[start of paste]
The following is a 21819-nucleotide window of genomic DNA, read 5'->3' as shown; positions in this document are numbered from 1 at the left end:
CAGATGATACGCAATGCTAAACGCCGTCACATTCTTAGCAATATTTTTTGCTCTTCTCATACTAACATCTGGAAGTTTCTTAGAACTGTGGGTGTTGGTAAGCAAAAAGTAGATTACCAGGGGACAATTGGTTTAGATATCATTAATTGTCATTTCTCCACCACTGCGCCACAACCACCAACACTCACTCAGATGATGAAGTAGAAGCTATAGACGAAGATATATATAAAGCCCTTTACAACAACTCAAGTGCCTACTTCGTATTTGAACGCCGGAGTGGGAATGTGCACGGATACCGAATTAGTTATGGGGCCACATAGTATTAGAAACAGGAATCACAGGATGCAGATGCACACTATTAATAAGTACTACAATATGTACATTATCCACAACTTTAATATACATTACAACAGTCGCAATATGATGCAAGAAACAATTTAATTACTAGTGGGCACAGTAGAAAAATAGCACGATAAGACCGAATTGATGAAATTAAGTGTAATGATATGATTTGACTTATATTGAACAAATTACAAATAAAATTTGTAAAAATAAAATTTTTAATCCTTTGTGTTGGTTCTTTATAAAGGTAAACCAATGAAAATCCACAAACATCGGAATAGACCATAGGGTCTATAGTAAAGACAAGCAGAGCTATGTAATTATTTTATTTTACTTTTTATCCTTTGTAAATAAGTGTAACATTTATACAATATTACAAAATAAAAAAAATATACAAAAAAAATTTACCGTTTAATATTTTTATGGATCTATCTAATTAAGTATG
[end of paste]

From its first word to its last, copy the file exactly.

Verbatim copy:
The following is a 21819-nucleotide window of genomic DNA, read 5'->3' as shown; positions in this document are numbered from 1 at the left end:
CAGATGATACGCAATGCTAAACGCCGTCACATTCTTAGCAATATTTTTTGCTCTTCTCATACTAACATCTGGAAGTTTCTTAGAACTGTGGGTGTTGGTAAGCAAAAAGTAGATTACCAGGGGACAATTGGTTTAGATATCATTAATTGTCATTTCTCCACCACTGCGCCACAACCACCAACACTCACTCAGATGATGAAGTAGAAGCTATAGACGAAGATATATATAAAGCCCTTTACAACAACTCAAGTGCCTACTTCGTATTTGAACGCCGGAGTGGGAATGTGCACGGATACCGAATTAGTTATGGGGCCACATAGTATTAGAAACAGGAATCACAGGATGCAGATGCACACTATTAATAAGTACTACAATATGTACATTATCCACAACTTTAATATACATTACAACAGTCGCAATATGATGCAAGAAACAATTTAATTACTAGTGGGCACAGTAGAAAAATAGCACGATAAGACCGAATTGATGAAATTAAGTGTAATGATATGATTTGACTTATATTGAACAAATTACAAATAAAATTTGTAAAAATAAAATTTTTAATCCTTTGTGTTGGTTCTTTATAAAGGTAAACCAATGAAAATCCACAAACATCGGAATAGACCATAGGGTCTATAGTAAAGACAAGCAGAGCTATGTAATTATTTTATTTTACTTTTTATCCTTTGTAAATAAGTGTAACATTTATACAATATTACAAAATAAAAAAAATATACAAAAAAAATTTACCGTTTAATATTTTTATGGATCTATCTAATTAAGTATG